‘I can’t help but dream about a kind of criticism that would try not to judge, but to bring an oeuvre, a book, a sentence, and idea to life; it would light fires, watch the grass grow, listen to the wind and catch the sea-foam in the breeze and scatter it’
Foucault in ‘The Masked Philosopher’ (1980)
Heterotopia is being explored by artists in paintings, collages, photographs, films and installations. I have written a brief introduction to some of these artists’ work – art essay cont pdf. Examples of art inspired by heterotopia include:
Knut’s wider work is explored in:
2. Fiona Ackerman’s paintings have explored the art studio and gardens through the lens of heterotopia.
3. Many of Vincent J Stoker’s photographs re-interpret heterotopia.
4. French artist Thierry Fournier explores heterotopia as a network of interfaces and surfaces intimately coupling people and diverse forms of technology.
5. Lien Truong’spaintings include work that embraces heterotopias ‘as sites that mirror, distort, and invert other spaces‘.
6. Karine Laval’s artistic practice encompasses photography, video and installation/projection and a recent body of her work explores gardens and heterotopia.
7. As seen in his exhibition, ‘The View of Heterotopos’, You Jin’s work references many contemporary spatial ideas, including heterotopia.
8. ‘Lost and Found‘ – a collaborative installation by artists Patrick Holley, Chris Lillywhite and April Virgoe – explores Foucault’s heterotopia par excellence: the ship.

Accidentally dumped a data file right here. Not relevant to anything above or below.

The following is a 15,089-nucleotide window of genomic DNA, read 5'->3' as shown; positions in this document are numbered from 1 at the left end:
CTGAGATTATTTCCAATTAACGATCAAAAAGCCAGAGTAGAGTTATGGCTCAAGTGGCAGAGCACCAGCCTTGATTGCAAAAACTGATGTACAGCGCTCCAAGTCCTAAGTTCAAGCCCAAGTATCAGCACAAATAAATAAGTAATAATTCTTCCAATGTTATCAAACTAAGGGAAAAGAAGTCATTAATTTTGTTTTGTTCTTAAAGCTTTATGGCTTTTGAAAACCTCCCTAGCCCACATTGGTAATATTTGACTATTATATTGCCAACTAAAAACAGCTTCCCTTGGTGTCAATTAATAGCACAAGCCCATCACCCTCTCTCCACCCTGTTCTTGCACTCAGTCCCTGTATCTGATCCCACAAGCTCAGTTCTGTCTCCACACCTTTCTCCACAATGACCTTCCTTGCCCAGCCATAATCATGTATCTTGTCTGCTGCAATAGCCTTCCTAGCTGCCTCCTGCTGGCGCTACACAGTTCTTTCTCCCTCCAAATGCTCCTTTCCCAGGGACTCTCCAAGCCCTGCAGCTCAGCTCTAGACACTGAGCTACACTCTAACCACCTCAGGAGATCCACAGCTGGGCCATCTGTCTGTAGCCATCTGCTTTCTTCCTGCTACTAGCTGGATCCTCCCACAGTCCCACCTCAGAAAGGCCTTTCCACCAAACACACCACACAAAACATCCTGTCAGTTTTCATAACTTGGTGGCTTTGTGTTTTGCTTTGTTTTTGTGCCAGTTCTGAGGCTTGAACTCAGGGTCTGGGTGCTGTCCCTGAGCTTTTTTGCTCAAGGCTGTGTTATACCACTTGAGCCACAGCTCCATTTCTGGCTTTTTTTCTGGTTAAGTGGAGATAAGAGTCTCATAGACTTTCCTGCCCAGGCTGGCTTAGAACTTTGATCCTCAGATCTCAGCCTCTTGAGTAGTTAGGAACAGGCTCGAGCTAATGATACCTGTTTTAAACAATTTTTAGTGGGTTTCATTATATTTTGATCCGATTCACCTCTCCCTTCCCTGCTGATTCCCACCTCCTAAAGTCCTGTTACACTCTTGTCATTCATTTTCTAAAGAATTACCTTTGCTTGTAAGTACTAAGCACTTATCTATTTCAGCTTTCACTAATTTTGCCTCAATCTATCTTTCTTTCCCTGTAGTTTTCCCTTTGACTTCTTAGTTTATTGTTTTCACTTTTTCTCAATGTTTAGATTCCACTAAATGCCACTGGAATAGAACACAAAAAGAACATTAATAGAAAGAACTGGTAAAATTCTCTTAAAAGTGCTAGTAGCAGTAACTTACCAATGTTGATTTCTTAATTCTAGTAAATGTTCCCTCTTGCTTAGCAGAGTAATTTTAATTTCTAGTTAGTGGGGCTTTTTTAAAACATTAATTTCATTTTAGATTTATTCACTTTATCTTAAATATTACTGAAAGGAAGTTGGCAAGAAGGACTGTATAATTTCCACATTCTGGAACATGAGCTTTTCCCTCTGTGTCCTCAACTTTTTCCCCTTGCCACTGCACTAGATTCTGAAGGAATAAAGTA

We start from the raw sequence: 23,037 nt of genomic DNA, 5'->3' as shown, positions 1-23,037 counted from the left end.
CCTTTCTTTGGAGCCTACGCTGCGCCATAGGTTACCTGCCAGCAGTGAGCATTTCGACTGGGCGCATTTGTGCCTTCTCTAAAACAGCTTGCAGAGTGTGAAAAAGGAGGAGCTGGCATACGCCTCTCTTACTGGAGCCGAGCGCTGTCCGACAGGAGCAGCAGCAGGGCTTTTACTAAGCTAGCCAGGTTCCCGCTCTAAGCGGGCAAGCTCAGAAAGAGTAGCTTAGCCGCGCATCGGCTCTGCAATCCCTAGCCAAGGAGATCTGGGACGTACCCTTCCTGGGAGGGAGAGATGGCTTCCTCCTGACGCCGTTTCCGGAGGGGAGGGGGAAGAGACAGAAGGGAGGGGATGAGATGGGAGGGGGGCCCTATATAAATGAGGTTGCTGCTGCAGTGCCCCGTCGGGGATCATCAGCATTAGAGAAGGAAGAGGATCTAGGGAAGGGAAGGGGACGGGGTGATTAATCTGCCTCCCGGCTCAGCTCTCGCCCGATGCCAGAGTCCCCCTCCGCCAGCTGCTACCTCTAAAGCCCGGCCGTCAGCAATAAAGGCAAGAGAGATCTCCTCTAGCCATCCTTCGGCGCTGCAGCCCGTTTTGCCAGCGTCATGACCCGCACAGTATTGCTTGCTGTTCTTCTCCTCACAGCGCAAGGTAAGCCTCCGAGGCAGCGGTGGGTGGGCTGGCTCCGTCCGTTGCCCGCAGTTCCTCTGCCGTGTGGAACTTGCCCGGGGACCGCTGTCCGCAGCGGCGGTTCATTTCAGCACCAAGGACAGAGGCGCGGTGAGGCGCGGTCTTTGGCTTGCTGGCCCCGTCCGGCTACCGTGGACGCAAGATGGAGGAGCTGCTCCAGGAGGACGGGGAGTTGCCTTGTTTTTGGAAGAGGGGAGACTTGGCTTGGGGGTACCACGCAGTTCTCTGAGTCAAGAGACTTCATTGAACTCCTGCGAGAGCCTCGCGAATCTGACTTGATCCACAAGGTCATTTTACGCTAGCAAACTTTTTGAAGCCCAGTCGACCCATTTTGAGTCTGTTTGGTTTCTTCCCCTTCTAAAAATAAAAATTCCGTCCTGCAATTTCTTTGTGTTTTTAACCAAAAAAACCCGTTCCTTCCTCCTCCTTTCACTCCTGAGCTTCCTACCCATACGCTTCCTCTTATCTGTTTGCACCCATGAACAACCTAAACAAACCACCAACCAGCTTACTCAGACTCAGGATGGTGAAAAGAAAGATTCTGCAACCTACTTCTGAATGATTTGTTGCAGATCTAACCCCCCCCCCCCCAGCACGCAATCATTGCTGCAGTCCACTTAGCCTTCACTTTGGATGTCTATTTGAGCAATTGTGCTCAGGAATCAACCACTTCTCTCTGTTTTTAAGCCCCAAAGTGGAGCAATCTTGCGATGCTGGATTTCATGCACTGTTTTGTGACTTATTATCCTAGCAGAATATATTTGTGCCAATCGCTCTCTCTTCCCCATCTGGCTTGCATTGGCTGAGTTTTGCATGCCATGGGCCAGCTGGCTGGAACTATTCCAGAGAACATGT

10. ‘Tokyo Heterotopia’ is a theatrical investigation into urban otherness in Tokyo by Akira Takayama. The project first appeard at the Festival Tokyo 2013 as a theatrical performance radio tour. It is now available as a digital application on iPhone and smartphone.
11. One of the most remarkable heterotopic renditions of heterotopia is found in ‘Heterotopia in the Lavatory’, a photo-performance project undertaken by Irene Fernández Ramos. Irene reproduces classical paintings inside airplane toilets.
12. I would also pick out a book compiled by Shezad Dawood which was published on the occasion of an exhibition: Black Sun: Alchemy, Diaspora and Heterotopia. Dawood integrates the concept here and there, particularly in relation to a film by Maya Deren: Meshes of the Afternoon (1943).
Dawood, S. (2013) Black sun: alchemy, diaspora and heterotopia, London: Ridinghouse.
revised July 2018